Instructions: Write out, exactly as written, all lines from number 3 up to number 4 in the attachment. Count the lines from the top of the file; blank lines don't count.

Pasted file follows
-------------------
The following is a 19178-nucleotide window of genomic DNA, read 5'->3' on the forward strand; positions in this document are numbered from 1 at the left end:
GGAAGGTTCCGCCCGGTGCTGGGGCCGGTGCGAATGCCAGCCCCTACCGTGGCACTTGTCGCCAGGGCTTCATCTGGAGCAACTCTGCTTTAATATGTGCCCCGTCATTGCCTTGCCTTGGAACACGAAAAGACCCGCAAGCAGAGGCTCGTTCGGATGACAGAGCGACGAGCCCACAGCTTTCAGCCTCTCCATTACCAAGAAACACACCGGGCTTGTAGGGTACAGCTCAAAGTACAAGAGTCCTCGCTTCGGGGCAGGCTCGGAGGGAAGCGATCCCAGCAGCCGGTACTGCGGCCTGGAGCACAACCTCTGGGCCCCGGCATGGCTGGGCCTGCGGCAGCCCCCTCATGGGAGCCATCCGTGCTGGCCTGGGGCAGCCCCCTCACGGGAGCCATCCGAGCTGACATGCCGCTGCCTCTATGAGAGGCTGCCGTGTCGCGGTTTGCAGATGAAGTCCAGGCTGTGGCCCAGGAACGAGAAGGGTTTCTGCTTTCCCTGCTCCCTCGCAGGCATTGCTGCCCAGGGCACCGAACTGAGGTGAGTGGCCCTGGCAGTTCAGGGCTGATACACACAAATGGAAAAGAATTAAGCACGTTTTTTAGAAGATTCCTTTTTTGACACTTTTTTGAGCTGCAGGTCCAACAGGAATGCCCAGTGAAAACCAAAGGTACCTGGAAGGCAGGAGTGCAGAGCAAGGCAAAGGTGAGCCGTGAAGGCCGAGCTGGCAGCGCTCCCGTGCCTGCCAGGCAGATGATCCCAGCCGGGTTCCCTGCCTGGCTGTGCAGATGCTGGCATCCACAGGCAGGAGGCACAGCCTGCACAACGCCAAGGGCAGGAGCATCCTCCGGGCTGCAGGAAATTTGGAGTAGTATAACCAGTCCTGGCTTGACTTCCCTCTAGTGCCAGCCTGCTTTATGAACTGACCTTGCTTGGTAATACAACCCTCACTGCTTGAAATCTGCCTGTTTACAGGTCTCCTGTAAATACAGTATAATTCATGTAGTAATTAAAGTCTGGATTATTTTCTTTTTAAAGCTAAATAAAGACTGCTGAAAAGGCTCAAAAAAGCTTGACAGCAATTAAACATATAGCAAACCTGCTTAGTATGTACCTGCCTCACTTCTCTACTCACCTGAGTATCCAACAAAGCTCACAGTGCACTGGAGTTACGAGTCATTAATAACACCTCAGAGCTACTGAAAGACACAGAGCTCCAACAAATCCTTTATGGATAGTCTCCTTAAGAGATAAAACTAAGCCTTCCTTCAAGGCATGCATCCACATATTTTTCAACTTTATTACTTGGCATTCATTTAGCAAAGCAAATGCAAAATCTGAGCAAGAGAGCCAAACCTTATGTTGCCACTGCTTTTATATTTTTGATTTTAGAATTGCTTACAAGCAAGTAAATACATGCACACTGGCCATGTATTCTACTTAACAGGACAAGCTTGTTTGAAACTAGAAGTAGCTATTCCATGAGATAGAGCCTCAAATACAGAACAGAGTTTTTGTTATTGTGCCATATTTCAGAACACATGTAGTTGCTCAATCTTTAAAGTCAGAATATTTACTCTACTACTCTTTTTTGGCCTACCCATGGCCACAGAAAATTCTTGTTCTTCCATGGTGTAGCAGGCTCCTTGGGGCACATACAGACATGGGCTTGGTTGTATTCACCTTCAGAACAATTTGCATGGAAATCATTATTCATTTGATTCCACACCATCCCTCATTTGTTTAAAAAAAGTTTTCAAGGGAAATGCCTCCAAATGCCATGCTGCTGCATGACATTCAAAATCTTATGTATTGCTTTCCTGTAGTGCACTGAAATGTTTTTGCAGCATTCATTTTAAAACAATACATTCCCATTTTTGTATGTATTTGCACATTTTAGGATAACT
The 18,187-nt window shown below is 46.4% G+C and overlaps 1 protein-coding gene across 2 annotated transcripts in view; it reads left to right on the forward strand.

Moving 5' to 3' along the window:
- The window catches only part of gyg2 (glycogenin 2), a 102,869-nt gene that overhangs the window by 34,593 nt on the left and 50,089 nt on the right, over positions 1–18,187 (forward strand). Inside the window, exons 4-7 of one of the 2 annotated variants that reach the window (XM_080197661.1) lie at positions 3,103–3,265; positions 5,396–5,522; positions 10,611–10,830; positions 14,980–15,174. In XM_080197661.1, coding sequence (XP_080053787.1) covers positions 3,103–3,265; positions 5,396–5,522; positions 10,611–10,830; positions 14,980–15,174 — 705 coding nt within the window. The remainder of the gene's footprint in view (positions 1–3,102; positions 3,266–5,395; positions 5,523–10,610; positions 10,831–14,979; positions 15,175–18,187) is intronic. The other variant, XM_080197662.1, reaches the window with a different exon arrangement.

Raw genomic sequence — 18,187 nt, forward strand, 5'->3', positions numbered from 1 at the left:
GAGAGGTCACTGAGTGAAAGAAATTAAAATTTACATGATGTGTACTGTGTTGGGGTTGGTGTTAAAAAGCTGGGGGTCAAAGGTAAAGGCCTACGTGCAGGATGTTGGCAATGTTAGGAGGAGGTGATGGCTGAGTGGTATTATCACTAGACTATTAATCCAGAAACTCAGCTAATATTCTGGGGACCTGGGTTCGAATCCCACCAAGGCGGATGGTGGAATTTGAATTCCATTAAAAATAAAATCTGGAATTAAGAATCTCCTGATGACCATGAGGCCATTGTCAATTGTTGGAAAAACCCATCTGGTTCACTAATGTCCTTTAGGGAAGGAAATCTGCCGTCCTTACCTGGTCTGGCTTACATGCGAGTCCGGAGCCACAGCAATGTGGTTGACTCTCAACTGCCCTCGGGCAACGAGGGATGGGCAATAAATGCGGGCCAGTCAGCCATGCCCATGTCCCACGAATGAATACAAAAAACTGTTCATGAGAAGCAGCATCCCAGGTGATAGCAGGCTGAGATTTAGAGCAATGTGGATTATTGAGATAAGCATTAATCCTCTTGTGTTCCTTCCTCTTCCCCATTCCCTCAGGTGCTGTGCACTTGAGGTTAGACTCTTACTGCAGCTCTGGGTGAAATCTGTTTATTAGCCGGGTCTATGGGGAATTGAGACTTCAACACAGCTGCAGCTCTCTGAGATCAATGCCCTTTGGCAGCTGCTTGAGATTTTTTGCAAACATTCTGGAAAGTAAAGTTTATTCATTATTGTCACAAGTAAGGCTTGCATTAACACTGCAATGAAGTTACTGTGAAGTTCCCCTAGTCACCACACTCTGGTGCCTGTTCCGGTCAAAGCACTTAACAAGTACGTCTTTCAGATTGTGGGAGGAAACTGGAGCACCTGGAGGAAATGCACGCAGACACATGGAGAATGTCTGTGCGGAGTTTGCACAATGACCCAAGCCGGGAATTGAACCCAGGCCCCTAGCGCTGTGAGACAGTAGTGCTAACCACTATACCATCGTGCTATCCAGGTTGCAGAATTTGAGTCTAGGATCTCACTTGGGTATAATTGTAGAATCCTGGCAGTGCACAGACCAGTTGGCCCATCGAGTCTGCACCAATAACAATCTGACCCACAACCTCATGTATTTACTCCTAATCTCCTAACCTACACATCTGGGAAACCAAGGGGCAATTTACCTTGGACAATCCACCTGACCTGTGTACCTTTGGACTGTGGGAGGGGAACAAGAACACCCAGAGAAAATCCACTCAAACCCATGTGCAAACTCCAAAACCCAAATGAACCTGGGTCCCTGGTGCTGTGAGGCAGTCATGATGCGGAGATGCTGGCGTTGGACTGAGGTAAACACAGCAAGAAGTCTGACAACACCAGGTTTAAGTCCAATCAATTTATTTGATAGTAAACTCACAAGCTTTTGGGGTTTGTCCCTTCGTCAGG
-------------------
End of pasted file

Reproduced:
The 18,187-nt window shown below is 46.4% G+C and overlaps 1 protein-coding gene across 2 annotated transcripts in view; it reads left to right on the forward strand.

Moving 5' to 3' along the window: